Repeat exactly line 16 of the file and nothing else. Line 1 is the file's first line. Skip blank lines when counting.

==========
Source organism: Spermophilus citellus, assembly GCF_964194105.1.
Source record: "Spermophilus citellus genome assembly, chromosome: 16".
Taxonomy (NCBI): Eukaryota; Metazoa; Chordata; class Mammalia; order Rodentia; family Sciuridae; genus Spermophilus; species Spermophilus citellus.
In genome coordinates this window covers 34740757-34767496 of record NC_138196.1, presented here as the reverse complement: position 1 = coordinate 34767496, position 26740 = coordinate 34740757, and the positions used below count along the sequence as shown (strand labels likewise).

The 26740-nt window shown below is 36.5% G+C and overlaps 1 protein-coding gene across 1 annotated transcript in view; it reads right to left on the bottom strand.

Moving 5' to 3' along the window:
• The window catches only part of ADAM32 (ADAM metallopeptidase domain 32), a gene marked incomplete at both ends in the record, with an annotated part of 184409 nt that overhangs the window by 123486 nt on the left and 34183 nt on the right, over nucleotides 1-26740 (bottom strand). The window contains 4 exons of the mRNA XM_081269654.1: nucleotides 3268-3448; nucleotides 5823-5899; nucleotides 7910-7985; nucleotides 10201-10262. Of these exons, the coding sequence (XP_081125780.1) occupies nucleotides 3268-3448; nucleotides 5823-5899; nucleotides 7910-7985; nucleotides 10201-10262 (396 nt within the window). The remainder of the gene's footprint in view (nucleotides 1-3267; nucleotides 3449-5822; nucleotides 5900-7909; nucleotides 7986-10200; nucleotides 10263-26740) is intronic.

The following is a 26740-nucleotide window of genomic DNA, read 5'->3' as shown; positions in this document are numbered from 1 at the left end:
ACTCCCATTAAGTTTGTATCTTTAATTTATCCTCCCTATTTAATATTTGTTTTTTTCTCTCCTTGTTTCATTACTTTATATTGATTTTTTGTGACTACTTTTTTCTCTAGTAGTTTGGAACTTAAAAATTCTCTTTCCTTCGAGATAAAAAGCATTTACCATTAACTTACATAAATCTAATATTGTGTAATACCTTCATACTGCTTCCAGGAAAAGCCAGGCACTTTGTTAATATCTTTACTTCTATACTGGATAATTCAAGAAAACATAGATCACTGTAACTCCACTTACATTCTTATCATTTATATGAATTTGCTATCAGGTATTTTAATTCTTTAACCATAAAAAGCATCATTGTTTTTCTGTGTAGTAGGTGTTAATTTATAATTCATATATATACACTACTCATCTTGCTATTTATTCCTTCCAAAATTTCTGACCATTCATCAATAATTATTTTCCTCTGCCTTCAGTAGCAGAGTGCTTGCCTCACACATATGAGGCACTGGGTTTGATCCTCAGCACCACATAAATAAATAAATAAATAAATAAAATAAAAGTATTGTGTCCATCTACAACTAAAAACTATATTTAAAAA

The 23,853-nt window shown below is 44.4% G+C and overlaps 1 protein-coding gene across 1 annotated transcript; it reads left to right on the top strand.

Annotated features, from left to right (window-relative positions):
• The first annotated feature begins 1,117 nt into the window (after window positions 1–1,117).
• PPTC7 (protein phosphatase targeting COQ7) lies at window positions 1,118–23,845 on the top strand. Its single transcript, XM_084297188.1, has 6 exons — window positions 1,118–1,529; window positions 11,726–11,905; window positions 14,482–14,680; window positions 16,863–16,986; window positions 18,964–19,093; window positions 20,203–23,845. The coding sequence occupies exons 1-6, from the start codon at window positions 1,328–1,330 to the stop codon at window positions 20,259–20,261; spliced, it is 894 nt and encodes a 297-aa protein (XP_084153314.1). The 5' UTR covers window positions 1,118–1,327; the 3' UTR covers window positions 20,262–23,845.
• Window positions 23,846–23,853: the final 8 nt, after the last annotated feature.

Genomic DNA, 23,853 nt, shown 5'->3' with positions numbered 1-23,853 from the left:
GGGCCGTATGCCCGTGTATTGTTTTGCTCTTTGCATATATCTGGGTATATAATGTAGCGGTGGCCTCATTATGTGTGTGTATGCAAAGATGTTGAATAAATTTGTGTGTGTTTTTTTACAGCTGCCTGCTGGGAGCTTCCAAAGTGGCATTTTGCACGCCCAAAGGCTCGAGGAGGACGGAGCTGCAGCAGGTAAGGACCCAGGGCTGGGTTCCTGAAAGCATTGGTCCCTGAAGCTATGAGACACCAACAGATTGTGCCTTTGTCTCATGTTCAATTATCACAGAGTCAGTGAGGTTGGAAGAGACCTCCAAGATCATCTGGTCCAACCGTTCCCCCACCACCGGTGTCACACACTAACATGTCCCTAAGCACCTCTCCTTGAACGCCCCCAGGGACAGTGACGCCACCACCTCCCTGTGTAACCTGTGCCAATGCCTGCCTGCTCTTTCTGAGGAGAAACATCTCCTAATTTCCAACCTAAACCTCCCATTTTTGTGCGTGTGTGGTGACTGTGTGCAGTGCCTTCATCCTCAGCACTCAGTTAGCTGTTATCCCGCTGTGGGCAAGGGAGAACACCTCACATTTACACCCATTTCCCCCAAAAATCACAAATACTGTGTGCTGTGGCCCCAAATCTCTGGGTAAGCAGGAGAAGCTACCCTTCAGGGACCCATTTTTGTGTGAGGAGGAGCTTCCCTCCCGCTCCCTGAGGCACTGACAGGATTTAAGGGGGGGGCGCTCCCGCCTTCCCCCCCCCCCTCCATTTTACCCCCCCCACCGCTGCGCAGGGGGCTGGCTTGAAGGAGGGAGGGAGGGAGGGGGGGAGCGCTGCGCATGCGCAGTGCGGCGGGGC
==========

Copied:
GGGCCGTATGCCCGTGTATTGTTTTGCTCTTTGCATATATCTGGGTATATAATGTAGCGGTGGCCTCATTATGTGTGTGTATGCAAAGATGTTGAATAAATTTGTGTGTGTTTTTTTACAGCTGCCTGCTGGGAGCTTCCAAAGTGGCATTTTGCACGCCCAAAGGCTCGAGGAGGACGGAGCTGCAGCAGGTAAGGACCCAGGGCTGGGTTCCTGAAAGCATTGGTCCCTGAAGCTATGAGACACCAACAGATTGTGCCTTTGTCTCATGTTCAATTATCACAGAGTCAGTGAGGTTGGAAGAGACCTCCAAGATCATCTGGTCCAACCGTTCCCCCACCACCGGTGTCACACACTAACATGTCCCTAAGCACCTCTCCTTGAACGCCCCCAGGGACAGTGACGCCACCACCTCCCTGTGTAACCTGTGCCAATGCCTGCCTGCTCTTTCTGAGGAGAAACATCTCCTAATTTCCAACCTAAACCTCCCATTTTTGTGCGTGTGTGGTGACTGTGTGCAGTGCCTTCATCCTCAGCACTCAGTTAGCTGTTATCCCGCTGTGGGCAAGGGAGAACACCTCACATTTACACCCATTTCCCCCAAAAATCACAAATACTGTGTGCTGTGGCCCCAAATCTCTGGGTAAGCAGGAGAAGCTACCCTTCAGGGACCCATTTTTGTGTGAGGAGGAGCTTCCCTCCCGCTCCCTGAGGCACTGACAGGATTTAAGGGGGGGGCGCTCCCGCCTTCCCCCCCCCCCTCCATTTTACCCCCCCCACCGCTGCGCAGGGGGCTGGCTTGAAGGAGGGAGGGAGGGAGGGGGGGAGCGCTGCGCATGCGCAGTGCGGCGGGGC